Photo/Illutration The Asahi Shimbun

Thirty-four of Japan’s 47 prefectures, both rural and densely populated, are experiencing new surges in novel coronavirus infections since the last state of emergency in the country was lifted.

Although the daily average in new COVID-19 case for the seven days to March 2 fell below 1,000, it rebounded to 1,713 for the week until March 28, according to data from the Cabinet Secretariat.

The central government ended the state of emergency for Tokyo and the three surrounding prefectures of Kanagawa, Saitama and Chiba on March 21, after putting it in place on Jan. 8.

Tokyo and 33 prefectures have all logged higher daily averages than those in the previous week, according to data.

The surge has been particularly pronounced in the Kansai region, where the infection trajectory had stabilized under a state of emergency that was put in place there between Jan. 14 and Feb. 28.

The virus situation in Osaka Prefecture is now assessed at stage 3, the second most serious level, in five of seven categories set by the central government’s expert panel dealing with the pandemic.

The number of COVID-19 patients per 100,000 population in the prefecture was 26, meaning stage 4, or an “explosion” of infections.

If a prefecture falls into stage 4 in one of the categories, the central government can consider issuing a state of emergency there.

The seven-day average of positive tests was the only category in which Osaka Prefecture cleared both stage 3 and 4.

Tokyo is assessed at stage 3 in four categories, including hospital-bed occupancy rate and the number of COVID-19 patients per 100,000 people.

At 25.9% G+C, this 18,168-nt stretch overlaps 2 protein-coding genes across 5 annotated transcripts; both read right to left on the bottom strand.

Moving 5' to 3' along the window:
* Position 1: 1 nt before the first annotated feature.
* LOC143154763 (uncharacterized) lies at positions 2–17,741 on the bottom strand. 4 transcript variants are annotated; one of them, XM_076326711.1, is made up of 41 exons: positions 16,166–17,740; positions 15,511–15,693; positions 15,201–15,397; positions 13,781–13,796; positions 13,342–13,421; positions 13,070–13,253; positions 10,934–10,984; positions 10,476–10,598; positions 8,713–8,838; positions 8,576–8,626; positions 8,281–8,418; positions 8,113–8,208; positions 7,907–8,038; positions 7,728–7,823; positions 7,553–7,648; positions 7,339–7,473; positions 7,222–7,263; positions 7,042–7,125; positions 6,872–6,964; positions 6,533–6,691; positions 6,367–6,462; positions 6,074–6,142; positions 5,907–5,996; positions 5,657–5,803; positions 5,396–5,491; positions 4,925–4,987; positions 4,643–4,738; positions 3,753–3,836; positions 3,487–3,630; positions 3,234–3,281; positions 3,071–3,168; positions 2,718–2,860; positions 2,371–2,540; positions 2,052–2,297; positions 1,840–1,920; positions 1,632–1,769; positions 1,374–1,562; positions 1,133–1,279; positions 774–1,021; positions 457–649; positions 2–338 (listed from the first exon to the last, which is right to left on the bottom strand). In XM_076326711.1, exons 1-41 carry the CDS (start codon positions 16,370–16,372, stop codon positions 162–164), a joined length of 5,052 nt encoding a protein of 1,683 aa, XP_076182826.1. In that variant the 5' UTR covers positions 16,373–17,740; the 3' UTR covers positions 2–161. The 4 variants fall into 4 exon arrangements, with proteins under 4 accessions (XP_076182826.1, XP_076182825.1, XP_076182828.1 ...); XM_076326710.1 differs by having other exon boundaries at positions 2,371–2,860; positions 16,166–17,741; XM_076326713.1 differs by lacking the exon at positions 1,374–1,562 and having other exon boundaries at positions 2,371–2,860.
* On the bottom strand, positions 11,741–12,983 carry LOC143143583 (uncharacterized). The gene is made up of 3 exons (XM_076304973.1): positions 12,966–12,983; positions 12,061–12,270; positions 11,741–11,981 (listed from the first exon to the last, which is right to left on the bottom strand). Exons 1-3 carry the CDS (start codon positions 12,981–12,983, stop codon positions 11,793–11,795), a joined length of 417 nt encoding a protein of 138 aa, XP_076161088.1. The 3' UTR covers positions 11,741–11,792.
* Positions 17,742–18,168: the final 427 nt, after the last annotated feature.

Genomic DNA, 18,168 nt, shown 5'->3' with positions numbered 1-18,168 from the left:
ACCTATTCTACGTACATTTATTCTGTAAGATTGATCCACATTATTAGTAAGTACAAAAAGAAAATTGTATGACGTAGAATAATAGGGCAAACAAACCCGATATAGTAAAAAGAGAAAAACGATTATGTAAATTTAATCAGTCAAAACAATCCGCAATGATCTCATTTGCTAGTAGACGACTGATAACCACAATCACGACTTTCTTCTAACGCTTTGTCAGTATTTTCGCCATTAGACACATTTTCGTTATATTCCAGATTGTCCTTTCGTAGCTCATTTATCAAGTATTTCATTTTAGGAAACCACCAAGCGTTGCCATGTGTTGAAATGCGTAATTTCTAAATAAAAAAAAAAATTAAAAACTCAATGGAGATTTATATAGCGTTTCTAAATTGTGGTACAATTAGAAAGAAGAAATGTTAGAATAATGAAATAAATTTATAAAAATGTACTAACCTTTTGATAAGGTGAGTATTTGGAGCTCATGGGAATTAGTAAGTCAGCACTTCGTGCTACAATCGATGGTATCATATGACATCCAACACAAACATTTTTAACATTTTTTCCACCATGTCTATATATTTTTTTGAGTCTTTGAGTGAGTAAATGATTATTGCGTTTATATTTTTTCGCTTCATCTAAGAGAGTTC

Elsewhere, cluster infections led in part to an increase in new cases per 100,000 people in the most recent week, pushing Miyagi and Okinawa prefectures to stage 4 and Yamagata Prefecture to stage 3 in that category.

After a steady decline over previous weeks, the hospital-bed occupancy rate is again rising in such prefectures as Chiba, Aichi and Osaka.

Hyogo Prefecture, where 54 percent of the COVID-19 hospital beds are filled, is now classified in stage 4. Another troubling sign is that many people are being infected with COVID-19 variants in the prefecture.

The total number of COVID-19 patients across the country has reached nearly the same level as on Nov. 20, when the central government expert panel called for stringent anti-virus measures for areas that were assessed at stage 3.

In November, however, restaurants and other businesses in Tokyo and Osaka Prefecture were not cutting their operating hours.

Satoshi Hori, a professor of infection control science at Juntendo University, said the country is at the beginning of the fourth wave of infections and warned that the situation could worsen in the coming weeks.

“The virus could rapidly circulate in the middle of April, forcing the central government to consider declaring another state of emergency during the Golden Week holidays,” he said.

Hori noted that the more infectious variant strains of the novel coronavirus are a new source of concern in the country’s battle against the pandemic.

As for cluster infections that have occurred in many parts of Japan through dinner gatherings and karaoke parties, Hori said people are becoming lax about precautions after weeks of restricting their movements.

He also pointed out that some restaurants are not being thorough with measures to halt the spread of the virus.

Although partitions were set up on tables to block potentially infectious airborne droplets, some restaurants are failing to frequently ventilate the air or are allowing customers to converse without masks, he said.

“Now is the time for authorities to promote the understanding of appropriate coronavirus measures through a video that is easy to understand or other means,” he said.

(This article was compiled from reports by Akiyoshi Abe and Hajime Mikami.)